Stimulus checks and more inside Biden’s COVID-19 relief package

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Photo Courtesy of CNBC

Biden has promised to not back down from a $1,400 stimulus for the next relief package.

Autumn Page, Staff Reporter

President Biden’s term is in full swing, and he’s making good on his promise of COVID-19 relief. Which, I don’t know about you, but this gives me a glimmer of hope. 

Democrats have proposed a bill that will give U.S. citizens $1,400 in stimulus payments to people who make under $75,000 a year.

House Speaker Nancy Pelosi has said that the House of Representatives wants to pass the coronavirus relief bill in the next two weeks. The amount of money for the check could still be subject to further negotiation.

The plan proposed by the Democratic party is expected to closely follow President Joe Biden’s proposed package to address the tolls of the coronavirus pandemic.

President Biden said that he backs the Democratic stimulus bill that would provide $1,400 stimulus checks. A man of the people, if you will.

A group of 10 Republican lawmakers revealed their alternative stimulus plan that would scale back the checks to $1,000 per adult and lower the income cap for receiving payment. 

That plan would cut the cost of a third stimulus check to $220 billion, compared to the $600 billion Biden’s plan is set at.

Biden said he will not back down on the $1,400 sums he promised Americans. There are more than just stimulus checks within Biden’s COVID-19 relief package.

Additional checks are going to have the goal of bringing recent direct payments to $2,000 in total including $600 authorized by Congress in December.

But, the president has signaled he is open to changing eligibility requirements.

“We need to target that money, so folks making $300,000 don’t get any windfall,” Biden said.

I really appreciate his efforts to make the relief money more accessible to people who actually need it and are still struggling. Biden’s plan also includes a $350 billion package that would be disbursed to schools and minimum wage workers. 

I’ve long since debated with people on raising the minimum wage, and it’s something that I believe in, but I also acknowledge that it’d be hard on smaller companies.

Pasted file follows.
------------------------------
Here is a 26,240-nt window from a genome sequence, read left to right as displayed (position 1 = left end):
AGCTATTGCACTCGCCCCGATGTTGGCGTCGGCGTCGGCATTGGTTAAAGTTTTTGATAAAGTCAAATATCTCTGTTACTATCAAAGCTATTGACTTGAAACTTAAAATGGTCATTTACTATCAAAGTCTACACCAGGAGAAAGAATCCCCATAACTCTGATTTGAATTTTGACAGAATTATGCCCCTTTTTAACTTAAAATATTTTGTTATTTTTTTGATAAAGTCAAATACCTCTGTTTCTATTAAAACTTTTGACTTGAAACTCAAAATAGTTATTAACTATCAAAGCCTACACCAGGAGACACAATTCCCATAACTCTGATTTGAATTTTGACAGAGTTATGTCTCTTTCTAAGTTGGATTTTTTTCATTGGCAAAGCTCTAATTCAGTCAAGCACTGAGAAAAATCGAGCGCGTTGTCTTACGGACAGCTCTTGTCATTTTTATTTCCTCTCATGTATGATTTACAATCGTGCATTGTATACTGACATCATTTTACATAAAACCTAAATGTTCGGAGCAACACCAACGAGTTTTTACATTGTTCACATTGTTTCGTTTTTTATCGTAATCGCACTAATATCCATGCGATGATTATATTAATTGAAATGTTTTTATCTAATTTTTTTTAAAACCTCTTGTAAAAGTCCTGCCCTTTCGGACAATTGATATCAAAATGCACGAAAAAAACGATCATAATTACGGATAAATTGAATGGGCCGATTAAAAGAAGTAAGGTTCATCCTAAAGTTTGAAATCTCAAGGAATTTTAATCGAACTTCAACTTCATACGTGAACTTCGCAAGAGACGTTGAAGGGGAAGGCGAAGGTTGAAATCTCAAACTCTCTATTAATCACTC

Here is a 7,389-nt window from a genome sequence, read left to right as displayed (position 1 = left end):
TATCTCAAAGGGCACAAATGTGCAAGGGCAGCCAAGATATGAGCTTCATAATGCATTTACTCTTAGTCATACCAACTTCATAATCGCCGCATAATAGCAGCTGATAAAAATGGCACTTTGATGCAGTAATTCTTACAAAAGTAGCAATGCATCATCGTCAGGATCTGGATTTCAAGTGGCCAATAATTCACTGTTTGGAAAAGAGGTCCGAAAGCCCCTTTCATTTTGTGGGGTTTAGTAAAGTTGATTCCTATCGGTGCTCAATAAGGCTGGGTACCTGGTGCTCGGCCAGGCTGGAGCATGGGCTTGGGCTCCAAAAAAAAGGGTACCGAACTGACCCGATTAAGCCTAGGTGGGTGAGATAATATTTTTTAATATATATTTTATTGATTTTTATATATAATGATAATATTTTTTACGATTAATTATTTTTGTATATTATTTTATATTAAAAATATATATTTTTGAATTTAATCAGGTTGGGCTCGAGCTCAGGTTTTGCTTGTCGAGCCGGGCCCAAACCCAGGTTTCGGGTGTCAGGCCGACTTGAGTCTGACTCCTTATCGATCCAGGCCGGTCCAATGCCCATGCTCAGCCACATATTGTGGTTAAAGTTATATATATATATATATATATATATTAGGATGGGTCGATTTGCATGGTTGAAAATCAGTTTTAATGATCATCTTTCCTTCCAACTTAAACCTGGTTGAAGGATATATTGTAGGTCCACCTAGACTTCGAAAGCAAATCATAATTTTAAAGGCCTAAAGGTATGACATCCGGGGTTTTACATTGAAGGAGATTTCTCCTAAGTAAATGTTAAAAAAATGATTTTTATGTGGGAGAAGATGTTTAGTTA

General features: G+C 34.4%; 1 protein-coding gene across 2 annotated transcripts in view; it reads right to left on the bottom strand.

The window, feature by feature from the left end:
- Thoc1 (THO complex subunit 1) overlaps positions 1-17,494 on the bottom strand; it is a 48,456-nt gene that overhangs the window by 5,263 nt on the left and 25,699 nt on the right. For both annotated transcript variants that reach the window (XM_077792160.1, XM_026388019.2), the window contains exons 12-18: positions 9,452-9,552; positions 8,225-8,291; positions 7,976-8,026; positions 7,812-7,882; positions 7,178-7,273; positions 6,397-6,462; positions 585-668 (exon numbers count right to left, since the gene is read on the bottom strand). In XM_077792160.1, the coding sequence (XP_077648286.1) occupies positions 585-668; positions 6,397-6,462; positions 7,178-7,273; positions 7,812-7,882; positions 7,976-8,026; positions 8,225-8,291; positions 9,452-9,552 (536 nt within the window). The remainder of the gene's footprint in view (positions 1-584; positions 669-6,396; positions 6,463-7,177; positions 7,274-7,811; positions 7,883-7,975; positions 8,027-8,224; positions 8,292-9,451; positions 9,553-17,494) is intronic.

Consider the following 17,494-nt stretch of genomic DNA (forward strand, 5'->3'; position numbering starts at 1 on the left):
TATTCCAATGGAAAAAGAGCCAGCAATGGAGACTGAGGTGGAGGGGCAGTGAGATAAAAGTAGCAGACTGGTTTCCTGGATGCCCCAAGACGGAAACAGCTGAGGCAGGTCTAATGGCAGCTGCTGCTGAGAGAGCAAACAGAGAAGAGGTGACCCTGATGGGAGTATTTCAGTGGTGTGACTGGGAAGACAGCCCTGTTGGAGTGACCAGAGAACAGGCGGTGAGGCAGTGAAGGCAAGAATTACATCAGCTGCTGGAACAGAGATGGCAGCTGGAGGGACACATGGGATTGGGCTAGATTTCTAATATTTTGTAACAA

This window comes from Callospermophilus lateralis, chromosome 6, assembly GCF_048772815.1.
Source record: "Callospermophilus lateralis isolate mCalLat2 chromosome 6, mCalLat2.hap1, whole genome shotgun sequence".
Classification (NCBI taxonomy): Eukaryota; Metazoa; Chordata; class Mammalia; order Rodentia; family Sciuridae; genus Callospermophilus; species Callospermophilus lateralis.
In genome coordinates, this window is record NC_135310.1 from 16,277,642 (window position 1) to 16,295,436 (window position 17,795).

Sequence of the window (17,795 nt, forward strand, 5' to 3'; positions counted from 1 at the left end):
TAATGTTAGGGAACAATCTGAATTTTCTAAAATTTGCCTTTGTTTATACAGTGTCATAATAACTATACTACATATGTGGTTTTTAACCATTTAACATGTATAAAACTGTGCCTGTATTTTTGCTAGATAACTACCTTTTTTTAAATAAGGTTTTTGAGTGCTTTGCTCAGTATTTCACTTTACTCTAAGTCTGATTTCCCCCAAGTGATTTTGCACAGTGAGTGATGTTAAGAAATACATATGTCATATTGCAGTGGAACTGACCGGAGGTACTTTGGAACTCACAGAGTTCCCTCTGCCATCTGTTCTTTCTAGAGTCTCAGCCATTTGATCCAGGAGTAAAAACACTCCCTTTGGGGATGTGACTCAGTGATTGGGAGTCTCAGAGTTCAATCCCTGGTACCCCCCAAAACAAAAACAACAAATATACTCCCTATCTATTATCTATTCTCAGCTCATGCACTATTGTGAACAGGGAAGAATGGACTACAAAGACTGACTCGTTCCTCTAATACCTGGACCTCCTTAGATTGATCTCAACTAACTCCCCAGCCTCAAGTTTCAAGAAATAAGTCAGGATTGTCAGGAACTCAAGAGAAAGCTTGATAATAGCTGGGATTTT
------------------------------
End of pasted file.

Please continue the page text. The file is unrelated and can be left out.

I read an article recently about the pro’s and con’s of raising the minimum wage, and I think there are good points to each side. 

It’d get minimum wage workers above the poverty level and raise the standard of living, but also would cause more layoffs or slower hiring smaller companies wouldn’t be able to afford the hiring of multiple employees. 

Trying to reopen schools is a good goal to have, even though I hate sitting in a classroom after not having to for 10 months. 

I’ve seen first hand that kids in high school grades or below do better in person at school, in contrast to all online.  For example, I know some high school students who have said that they have a hard time focusing in online classes and feel as though they have learned nothing. I can agree, I haven’t learned as much with online classes compared to in-person classes either.

Roughly $130 billion would help schools reopen safely, $40 billion for colleges battered by the pandemic and gradually raising the federal minimum wage to $15 an hour. There has been uncertainty surrounding whether increasing pay can be included in reconciliation, a process focused on the budget and related items. 

“I don’t think it’s [minimum wage efforts] going to survive,” Biden said.

Biden said that he plans to push for a stand-alone bill to raise the minimum wage.

The relief package and the talk of raising minimum wage again gives me hope that we’re on the right track towards some normalcy.